Sacramento City schools face state takeover in February

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Sacramento City Unified School District could run out of cash as soon as February 2021, which would prompt the state to take over. The financially distressed district has long been avoiding a state takeover, which would require it to take out a state loan with interest and pay it back […]

Sacramento City Unified School District could run out of cash as soon as February 2021, which would prompt the state to take over.

The financially distressed district has long been avoiding a state takeover, which would require it to take out a state loan with interest and pay it back over several years.

The district’s structural deficit is now projected to be $40 million, an increase from its $27 million projection just a year ago. District officials expect the gap to widen even more because school districts are receiving limited state funding, and Sacramento City Unified enrollment is declining.

Sacramento City Unified Chief Business Officer Rose Ramos shared the grim news at Thursday’s virtual school board meeting.

“Certainly we will continue to look for those big savings,” Ramos said. “We need those 20 or 40 million dollars. That will be hard to come by. It’s a pretty lean operation here.”

The district has not yet closed its books for the 2019-2020 school year, and the projection is an estimate, officials said.

But any change, or added revenue, can push the February date by just a mere few weeks.

“This has happened so often,” teachers union president David Fisher said of the impending date. “We understand the economy because COVID-19 has put every district in a different situation. We think the solution for all districts is to receive more financial aid from the federal government. But we’re also disappointed that (the district) rejected a joint proposal from us and SEIU to use health plan savings to address millions in extra costs from the pandemic.”

The district already implemented more than $50 million in ongoing reductions in recent years, including several teacher layoffs.

School board members called for additional reductions to spending if they meant the district could hold off on insolvency. In May, Ramos said the budget cuts have put the district at its bare bones because the district has already made significant reductions.

Several California school districts have gone through state takeovers, including Oakland Unified. The district had a deficit of about $30 million when district declared insolvency in 2003. Then-Gov. Gray Davis approved a $100 million emergency line of credit – the biggest school bailout in California history. The district faced deep cuts to programs, sports, and school resources for years to come.

The Sacramento County Office of Education has long told the district it needs a deficit reduction plan. And a report from the Fiscal Crisis and Management Assistance Team in 2018 faulted the district for past mismanagement, communication failures, inexperienced staff and a staffing budget that could hinder its ability to solve the lingering budget problem.

The district and the Sacramento City Teachers Association have a full week ahead with meetings with the Public Employment Relations Board.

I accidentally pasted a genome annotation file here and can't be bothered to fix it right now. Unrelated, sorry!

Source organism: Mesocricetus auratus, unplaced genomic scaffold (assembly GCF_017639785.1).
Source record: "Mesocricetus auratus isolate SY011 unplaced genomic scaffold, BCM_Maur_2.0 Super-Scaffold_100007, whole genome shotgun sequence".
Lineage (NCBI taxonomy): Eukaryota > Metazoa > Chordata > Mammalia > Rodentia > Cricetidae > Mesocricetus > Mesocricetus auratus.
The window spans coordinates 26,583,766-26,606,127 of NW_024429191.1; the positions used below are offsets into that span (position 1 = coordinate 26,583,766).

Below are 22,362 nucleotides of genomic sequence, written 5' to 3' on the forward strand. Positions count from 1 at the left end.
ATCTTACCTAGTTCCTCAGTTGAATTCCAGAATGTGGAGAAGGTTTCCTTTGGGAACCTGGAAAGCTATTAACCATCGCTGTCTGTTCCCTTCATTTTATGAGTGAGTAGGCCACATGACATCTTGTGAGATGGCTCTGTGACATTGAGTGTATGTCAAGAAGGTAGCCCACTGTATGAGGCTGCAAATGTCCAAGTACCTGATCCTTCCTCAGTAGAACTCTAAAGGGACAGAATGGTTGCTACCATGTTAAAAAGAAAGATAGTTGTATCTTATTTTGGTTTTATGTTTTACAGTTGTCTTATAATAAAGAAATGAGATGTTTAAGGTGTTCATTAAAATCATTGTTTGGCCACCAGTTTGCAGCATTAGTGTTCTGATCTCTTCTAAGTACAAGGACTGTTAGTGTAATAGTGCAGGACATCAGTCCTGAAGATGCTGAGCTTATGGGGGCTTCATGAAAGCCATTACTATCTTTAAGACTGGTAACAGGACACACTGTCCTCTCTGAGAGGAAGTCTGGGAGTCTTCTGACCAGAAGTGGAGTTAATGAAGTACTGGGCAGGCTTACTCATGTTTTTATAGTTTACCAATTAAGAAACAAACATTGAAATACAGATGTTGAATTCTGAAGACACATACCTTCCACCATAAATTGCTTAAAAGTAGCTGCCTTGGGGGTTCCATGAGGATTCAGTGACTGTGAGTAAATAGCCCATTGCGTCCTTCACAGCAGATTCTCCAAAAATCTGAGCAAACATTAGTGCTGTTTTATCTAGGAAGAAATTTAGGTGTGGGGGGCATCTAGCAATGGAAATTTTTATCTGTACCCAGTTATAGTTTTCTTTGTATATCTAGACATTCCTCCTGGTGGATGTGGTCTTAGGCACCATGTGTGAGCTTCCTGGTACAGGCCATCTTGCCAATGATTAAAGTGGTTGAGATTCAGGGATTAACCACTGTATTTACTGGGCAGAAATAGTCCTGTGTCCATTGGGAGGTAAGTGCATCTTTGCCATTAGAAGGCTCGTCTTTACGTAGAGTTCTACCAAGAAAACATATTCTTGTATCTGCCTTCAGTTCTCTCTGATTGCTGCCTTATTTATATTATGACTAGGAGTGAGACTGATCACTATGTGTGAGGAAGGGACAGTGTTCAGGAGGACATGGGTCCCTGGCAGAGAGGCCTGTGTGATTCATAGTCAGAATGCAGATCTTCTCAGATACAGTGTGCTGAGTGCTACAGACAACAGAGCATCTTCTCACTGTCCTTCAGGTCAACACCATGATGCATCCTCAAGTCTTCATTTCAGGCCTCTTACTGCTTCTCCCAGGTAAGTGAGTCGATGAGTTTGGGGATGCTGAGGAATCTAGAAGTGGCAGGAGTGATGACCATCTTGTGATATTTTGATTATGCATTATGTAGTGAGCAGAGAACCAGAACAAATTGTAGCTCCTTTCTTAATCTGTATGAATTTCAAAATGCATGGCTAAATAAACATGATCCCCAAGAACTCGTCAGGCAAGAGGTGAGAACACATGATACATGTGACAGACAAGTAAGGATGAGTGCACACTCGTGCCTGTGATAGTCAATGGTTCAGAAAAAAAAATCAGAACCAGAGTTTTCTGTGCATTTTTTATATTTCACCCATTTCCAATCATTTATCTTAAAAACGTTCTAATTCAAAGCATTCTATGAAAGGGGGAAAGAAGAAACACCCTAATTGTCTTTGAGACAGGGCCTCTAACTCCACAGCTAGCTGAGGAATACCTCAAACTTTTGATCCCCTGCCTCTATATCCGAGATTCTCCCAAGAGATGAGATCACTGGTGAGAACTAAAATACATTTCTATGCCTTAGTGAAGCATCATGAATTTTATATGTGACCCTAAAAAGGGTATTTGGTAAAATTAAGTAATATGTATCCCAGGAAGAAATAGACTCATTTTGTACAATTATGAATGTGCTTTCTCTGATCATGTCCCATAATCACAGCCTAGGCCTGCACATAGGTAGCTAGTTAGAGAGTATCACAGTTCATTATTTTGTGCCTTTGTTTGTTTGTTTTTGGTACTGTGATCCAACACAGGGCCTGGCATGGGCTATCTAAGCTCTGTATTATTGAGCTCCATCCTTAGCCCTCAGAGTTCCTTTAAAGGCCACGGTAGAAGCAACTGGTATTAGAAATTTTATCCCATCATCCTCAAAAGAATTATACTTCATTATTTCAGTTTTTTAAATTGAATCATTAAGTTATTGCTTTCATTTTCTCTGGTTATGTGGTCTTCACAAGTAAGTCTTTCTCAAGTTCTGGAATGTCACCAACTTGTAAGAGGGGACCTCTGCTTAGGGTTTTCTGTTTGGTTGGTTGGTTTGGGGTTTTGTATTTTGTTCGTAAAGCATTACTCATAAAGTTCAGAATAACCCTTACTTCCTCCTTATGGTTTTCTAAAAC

Sacramento City Unified filed an unfair practice charge to the Public Employee Relations Board saying SCTA bargained in bad faith. Ninety percent of the district’s budget goes to employee salary and benefits, and the district has called for negotiations to get costs under control.

The union has long said it would agree to changes if that meant the savings would help reduce classroom sizes and lead to hiring more nurses and counselors.

The teachers union offered to dismiss some of its unfair practice charges against the district if the district would release its charge against the union. SCTA also proposed the hearings to be rescheduled.

“The necessary hearing preparation will tie up district and SCTA representatives for at least an additional week,” read a letter from Fisher to the district. “All of this time preparing for and conducting hearings is time that cannot be spent on negotiations.”

Dismissing or postponing the meetings would allow more time for distance learning planning. If the PERB meeting were postponed, resolution on other matters could be delayed for several weeks or months.

“The litigation matters that you claim impact SCTA’s ability to engage in negotiations on distance learning were scheduled by joint agreement of the District and SCTA and the District is prepared to move forward in those cases if they are not resolved,” Superintendent Jorge Aguilar said in a letter responding to the union. “However, we do not believe that these matters can or should hold up our negotiations on distance learning and thus our negotiations team will work around SCTA’s schedule to ensure that we can continue to meet to negotiate the effects of the distance learning model next week.”

The district and the union met in workgroups to prepare teachers for distance learning this fall. Teachers were involved in meetings — more than 130 — to ensure all K-12 classes, including special education and music, would run efficiently. School begins on Sept. 3.

Follow more of our reporting on Sacramento City Unified in Crisis


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Sawsan Morrar covers school accountability and culture for The Sacramento Bee. She grew up in Sacramento and is an alumna of UC Berkeley Graduate School of Journalism. She previously freelanced for various publications including The Washington Post, Vice, KQED and Capital Public Radio.

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